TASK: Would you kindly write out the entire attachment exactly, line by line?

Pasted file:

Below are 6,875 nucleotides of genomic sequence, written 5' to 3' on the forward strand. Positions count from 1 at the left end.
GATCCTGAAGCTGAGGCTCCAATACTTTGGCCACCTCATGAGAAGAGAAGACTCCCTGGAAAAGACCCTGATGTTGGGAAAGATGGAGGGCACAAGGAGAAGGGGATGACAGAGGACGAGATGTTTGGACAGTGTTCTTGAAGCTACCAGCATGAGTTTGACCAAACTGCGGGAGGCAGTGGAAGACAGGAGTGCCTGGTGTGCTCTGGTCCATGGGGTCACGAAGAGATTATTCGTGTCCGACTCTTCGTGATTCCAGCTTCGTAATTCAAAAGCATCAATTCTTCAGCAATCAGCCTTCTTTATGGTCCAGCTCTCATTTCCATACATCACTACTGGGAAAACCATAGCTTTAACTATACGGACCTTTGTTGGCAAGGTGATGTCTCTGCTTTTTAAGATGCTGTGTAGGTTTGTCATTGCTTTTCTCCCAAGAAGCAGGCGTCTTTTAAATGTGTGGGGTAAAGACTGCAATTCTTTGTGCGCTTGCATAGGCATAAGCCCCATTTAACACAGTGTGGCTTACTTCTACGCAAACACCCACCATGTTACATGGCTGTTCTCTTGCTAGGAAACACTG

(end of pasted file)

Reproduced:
Below are 6,875 nucleotides of genomic sequence, written 5' to 3' on the forward strand. Positions count from 1 at the left end.
GATCCTGAAGCTGAGGCTCCAATACTTTGGCCACCTCATGAGAAGAGAAGACTCCCTGGAAAAGACCCTGATGTTGGGAAAGATGGAGGGCACAAGGAGAAGGGGATGACAGAGGACGAGATGTTTGGACAGTGTTCTTGAAGCTACCAGCATGAGTTTGACCAAACTGCGGGAGGCAGTGGAAGACAGGAGTGCCTGGTGTGCTCTGGTCCATGGGGTCACGAAGAGATTATTCGTGTCCGACTCTTCGTGATTCCAGCTTCGTAATTCAAAAGCATCAATTCTTCAGCAATCAGCCTTCTTTATGGTCCAGCTCTCATTTCCATACATCACTACTGGGAAAACCATAGCTTTAACTATACGGACCTTTGTTGGCAAGGTGATGTCTCTGCTTTTTAAGATGCTGTGTAGGTTTGTCATTGCTTTTCTCCCAAGAAGCAGGCGTCTTTTAAATGTGTGGGGTAAAGACTGCAATTCTTTGTGCGCTTGCATAGGCATAAGCCCCATTTAACACAGTGTGGCTTACTTCTACGCAAACACCCACCATGTTACATGGCTGTTCTCTTGCTAGGAAACACTG